Kleman also said she was fine with not having voting rights. Student trustees only serve for two years, while other trustees serve for nine. She said she feels too new to make an educated decision about something affecting the entire university, and the other trustees have time to become fully informed.

Student trustees may also feel discouraged from voting because they might be the minority, Fuller said.

“Over 90 percent of votes on the board are unanimous, so does it really matter if they get a vote’ is questioned by some,” he said. “I don’t know how I feel about that. If they want to dissent, it’s good to have that dissenting voice, even if it doesn’t mean anything.”

However, at Kent State at least, the student trustees said they feel they are listened to.

“With or without a vote, board members do respect students’ opinions,” Kleman said. “Students are the customers.”

Being a voice for and to the students is the most important part of the position, Creamer said. Student trustees learn how difficult choices are made, and they can explain to the student body why an unpopular change, such as a rise in tuition, may be necessary.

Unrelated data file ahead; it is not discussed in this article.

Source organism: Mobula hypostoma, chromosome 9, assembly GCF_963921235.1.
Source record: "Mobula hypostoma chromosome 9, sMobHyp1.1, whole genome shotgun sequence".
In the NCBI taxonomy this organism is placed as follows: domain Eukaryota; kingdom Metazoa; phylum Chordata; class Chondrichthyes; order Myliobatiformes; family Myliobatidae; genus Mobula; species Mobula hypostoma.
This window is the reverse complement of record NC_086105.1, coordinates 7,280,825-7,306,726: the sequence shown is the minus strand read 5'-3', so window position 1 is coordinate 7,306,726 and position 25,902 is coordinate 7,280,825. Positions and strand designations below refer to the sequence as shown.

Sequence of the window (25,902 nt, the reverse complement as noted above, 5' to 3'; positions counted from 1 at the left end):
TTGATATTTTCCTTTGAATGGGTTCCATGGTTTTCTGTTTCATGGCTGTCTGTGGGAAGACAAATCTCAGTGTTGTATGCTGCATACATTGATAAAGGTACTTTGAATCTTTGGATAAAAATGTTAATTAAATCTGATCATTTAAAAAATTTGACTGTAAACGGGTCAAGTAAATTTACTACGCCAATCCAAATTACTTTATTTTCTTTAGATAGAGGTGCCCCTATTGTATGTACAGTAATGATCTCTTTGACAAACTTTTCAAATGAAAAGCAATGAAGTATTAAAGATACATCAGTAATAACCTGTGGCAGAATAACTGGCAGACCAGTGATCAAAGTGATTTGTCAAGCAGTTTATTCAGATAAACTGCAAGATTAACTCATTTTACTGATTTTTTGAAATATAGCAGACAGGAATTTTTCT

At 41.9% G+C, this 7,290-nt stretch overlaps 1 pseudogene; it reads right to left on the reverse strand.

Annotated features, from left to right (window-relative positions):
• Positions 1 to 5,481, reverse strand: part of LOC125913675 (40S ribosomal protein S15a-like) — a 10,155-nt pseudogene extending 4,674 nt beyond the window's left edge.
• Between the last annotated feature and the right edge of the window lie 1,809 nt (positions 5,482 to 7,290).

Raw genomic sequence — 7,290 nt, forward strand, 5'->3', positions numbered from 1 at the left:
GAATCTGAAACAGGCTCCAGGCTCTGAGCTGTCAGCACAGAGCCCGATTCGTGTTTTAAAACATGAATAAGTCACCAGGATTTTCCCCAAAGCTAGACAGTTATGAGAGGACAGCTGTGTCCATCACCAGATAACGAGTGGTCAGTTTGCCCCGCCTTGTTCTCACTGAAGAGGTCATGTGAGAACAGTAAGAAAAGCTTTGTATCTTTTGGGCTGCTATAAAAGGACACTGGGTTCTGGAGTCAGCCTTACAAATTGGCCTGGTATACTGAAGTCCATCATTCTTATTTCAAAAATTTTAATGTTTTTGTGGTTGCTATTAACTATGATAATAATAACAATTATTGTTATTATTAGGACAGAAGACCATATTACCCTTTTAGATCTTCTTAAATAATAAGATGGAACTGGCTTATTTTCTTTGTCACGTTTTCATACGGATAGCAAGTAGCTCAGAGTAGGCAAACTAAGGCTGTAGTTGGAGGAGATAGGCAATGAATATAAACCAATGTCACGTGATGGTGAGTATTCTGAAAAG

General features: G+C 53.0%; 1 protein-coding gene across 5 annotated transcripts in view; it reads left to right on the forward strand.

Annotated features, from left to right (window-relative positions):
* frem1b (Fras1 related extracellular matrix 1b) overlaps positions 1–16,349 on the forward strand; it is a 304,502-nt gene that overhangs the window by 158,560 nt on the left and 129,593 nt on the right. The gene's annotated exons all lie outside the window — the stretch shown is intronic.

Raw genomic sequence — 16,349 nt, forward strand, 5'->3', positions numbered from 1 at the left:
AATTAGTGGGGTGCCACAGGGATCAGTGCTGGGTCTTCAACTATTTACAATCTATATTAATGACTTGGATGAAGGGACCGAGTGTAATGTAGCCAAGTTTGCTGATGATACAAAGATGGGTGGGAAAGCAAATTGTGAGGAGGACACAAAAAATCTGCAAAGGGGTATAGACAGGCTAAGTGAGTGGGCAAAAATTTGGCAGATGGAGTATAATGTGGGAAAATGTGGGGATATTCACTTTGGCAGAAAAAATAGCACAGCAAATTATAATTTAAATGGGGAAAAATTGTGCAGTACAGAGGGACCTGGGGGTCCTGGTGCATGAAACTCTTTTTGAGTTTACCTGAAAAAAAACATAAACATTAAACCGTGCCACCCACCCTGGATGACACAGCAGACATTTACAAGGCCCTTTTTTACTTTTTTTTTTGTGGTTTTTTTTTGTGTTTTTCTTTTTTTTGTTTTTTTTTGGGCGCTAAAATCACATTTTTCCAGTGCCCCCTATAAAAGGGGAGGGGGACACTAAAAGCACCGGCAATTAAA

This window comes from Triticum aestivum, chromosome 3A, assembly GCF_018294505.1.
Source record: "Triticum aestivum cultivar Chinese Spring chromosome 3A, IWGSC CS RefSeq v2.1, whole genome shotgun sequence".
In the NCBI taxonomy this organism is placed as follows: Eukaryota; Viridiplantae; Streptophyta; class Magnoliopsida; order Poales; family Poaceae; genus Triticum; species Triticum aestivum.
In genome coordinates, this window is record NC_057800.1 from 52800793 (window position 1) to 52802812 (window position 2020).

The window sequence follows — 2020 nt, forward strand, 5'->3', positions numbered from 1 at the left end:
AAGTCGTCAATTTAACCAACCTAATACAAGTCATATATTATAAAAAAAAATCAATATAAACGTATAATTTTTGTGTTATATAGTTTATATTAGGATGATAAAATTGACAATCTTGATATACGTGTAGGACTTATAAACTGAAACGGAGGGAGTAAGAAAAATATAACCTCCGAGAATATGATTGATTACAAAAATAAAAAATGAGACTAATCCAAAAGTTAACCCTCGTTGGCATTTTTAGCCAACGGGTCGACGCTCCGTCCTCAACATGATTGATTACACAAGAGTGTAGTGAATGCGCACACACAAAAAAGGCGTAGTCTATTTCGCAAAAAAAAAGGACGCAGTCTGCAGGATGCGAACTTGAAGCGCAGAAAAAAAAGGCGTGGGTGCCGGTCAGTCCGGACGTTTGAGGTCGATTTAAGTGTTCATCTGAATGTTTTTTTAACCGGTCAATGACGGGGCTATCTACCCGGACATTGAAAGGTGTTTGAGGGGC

“They engage directly with board members and dialogue surrounding voting issues, even if in the end, they do not have voting rights,” Creamer said.

Hanging out with the president

Thompson said she’s enjoyed learning how the university works.

“The actual meetings are slim,” she said. “What takes the time is really being invested in the undergraduate students.”

Thompson said she tries to keep involved with undergraduate students by participating in student organizations, reading the Daily Kent Stater and staying in touch with the Undergraduate Student Senate, but she gets most of her student insight from being a resident assistant.

Talking to her residents, looking at residence service handouts and attending Kent Interhall Council meetings keep her updated. Thompson actually found out about the position through a KIC announcement.